A woman walks past closed shops along a deserted alley in the Old City of Jerusalem
Jerusalem (AFP) - Munib Abu Assab, a tour operator in Jerusalem's Old City, has seen deserted streets before, but he said not even past conflicts over the contested land compare to the impact of coronavirus.
The 56-year-old Palestinian has lived though the 1967 Six Day War, the 1973 Yom Kippur War, the threat of Iraqi scud missiles in the 1991 Gulf War and two Palestinian intifadas, or uprisings.
So far 2020 "is the worst year I have had in my life," said Assab, who currently spends most of his time cancelling tours after Israel imposed tight travel restrictions to contain the pandemic.
Israel has 433 confirmed cases of COVID-19, with another 44 in the occupied Palestinian territories and tens of thousands in self-isolation.
It has banned non-essential movement and ordered the closure of all leisure and entertainment venues.
Assab noted that business was, not surprisingly, low during the Second Intifada that engulfed Israel from 2000-2005, which included waves of suicide bombings and deadly Israeli responses.
But he said that even then he had a day or two worth of income each week.
Now Jerusalem's ancient alleyways, typically crammed with tourists visiting sacred sites or wandering through shops and markets, are all but empty.
"The crisis now is new," he told AFP.
"We are killed with corona. We have zero percent income," he added, warning that he may have to lay off two of his four employees.
- Old City, 'dead city' -
More than three million people visit Jerusalem each year, most of whom pass through the walled Old City, which encloses in less than a square kilometre sites holy to Christians, Jews and Muslims.
Last year, Tzoghig Karakashian celebrated the 100th anniversary of her family's ceramics shop in the Old City.
Speaking to AFP on Monday, before the ban on non-essential movement came into force, Karakashian said her employees had preferred to stay home to avoid contracting the virus.
But the chatty woman of Armenian origin said she could not bring herself to close the store -- not that staying open did much good.
"I haven't seen a single customer today," she said, sighing. "The Old City is a dead city. Why should they come? There is nothing to do."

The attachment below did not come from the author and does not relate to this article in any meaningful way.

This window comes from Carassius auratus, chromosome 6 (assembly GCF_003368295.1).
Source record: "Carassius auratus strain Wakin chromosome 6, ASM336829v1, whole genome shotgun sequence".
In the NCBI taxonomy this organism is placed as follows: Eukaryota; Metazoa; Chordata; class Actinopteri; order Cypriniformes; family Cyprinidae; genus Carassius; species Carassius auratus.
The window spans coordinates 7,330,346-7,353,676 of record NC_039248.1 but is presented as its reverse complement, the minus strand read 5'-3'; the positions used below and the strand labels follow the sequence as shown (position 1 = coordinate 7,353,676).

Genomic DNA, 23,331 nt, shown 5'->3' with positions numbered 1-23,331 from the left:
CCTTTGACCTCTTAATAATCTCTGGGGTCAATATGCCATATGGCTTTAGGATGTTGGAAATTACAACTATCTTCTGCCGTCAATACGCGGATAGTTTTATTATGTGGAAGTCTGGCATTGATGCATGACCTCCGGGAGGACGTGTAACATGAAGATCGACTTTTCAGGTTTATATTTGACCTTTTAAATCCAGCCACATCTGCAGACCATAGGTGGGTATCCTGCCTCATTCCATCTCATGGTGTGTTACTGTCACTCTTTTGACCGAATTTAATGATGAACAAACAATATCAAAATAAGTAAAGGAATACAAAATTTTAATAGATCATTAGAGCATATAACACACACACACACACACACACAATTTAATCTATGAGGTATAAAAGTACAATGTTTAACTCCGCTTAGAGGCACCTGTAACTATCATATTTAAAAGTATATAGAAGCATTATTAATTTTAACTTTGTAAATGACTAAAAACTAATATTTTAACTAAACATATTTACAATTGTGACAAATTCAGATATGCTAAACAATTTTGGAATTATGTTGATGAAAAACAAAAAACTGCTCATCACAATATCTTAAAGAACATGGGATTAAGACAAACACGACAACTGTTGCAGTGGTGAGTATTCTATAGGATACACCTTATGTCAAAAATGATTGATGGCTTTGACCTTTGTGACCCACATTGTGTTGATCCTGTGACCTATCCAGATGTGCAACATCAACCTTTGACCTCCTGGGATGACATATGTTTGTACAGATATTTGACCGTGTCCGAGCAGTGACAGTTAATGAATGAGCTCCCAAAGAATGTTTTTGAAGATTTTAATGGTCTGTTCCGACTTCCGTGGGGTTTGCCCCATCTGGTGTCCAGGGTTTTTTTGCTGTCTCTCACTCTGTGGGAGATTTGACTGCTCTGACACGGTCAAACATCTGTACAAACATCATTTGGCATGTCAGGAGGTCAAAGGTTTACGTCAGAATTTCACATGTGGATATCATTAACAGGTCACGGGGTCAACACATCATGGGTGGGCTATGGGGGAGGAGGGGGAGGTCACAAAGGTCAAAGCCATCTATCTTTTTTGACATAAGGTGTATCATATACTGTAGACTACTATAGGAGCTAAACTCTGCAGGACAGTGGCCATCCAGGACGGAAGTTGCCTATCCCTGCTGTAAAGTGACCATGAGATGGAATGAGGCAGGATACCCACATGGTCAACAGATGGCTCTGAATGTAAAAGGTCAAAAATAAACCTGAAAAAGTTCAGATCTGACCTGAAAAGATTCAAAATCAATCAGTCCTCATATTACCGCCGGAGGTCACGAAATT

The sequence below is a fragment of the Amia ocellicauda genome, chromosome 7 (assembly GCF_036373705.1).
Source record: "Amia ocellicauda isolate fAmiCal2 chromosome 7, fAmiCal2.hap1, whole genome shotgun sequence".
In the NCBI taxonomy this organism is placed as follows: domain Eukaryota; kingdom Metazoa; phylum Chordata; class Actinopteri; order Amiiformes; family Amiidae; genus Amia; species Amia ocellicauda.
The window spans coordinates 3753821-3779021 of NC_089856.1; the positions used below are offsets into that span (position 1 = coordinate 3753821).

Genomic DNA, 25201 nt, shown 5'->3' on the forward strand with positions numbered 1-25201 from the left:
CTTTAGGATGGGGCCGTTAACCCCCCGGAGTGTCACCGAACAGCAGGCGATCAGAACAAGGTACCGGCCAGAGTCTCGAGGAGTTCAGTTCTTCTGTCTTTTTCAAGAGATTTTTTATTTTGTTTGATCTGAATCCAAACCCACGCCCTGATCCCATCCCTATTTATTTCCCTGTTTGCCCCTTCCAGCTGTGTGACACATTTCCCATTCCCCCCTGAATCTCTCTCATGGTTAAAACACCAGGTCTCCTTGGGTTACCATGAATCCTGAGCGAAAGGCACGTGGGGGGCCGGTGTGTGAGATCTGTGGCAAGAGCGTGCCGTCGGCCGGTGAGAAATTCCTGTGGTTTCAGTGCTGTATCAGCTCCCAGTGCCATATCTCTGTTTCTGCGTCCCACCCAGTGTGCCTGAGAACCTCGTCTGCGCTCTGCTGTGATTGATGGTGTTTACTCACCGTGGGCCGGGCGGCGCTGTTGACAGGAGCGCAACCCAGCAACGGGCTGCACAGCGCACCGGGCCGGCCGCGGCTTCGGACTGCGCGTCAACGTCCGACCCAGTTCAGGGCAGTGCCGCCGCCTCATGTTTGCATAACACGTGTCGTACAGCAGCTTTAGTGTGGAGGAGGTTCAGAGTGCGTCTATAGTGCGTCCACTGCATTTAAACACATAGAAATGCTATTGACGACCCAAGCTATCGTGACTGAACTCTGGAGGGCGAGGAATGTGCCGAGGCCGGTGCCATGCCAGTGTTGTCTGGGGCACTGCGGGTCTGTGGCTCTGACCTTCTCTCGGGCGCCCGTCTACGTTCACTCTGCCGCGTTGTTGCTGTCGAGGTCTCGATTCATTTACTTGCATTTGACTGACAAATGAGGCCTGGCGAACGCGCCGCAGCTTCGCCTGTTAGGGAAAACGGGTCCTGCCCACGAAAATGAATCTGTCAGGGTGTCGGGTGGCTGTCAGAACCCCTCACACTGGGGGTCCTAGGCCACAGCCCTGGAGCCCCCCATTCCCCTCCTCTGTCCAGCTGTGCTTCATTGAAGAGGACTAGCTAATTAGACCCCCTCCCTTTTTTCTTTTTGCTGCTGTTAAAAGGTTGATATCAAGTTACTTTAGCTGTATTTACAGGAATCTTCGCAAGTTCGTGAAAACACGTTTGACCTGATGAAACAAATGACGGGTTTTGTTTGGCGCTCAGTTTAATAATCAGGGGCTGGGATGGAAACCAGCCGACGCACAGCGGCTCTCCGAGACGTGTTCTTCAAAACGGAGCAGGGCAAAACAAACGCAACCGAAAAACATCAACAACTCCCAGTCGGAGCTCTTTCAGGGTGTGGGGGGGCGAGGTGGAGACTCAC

She said people were more afraid now than they were during the intifadas.
Those "were political," she told AFP. "This is not political. Now it's a health issue. That's very different."
Her brother Moses Aintablian, who owns a shop nearby, agreed that people were more fearful now than during the past conflicts.
"People are more scared of the virus. People know the war starts and will finish," he said.
"But this one, nobody knows if it's going to finish, or get worse, nobody knows."
Aintablian's shop is located just a few steps from the Church of the Holy Sepulchre, the traditional site of Jesus' crucifixion and resurrection.
On a typical day, the church is mobbed by the faithful who lower themselves -- often weeping -- to kiss the marble slab they believe covers Christ's tomb.
The usual wait time to access the tomb is an hour. On Monday, that was down to three minutes.
Al-Aqsa Mosque -- the third holiest site in Islam after Mecca and Medina -- and the Western Wall, the holiest site where Jews can pray, were virtually empty.
- 'Invisible' threat -
For the handful of tourists who entered Israel before the restrictions were in place, or those who stayed in quarantine for 14 days after arrival, the pandemic has offered a unique opportunity.
"We are thankful it's not crowded," said John Bruch, from the US state of Arizona.
"We've been able to see everything really, really well, more in-depth than we would have (in normal times)," he told AFP.
Bakery-owner Marwan Shawar was not inclined to look for positives amid the pandemic.
Leaning on a glass counter above a shelf full of cakes, he gazed out at an empty street.
"What else can we do?" he asked.
During the Gulf War, "people went out to the streets to watch the missiles fall," he said, while during the intifadas some Palestinians were "in the streets demanding more freedom and were not afraid of death."
Coronavirus, he said, "is worse than war. It's more dangerous. We are fighting against something unknown. Invisible."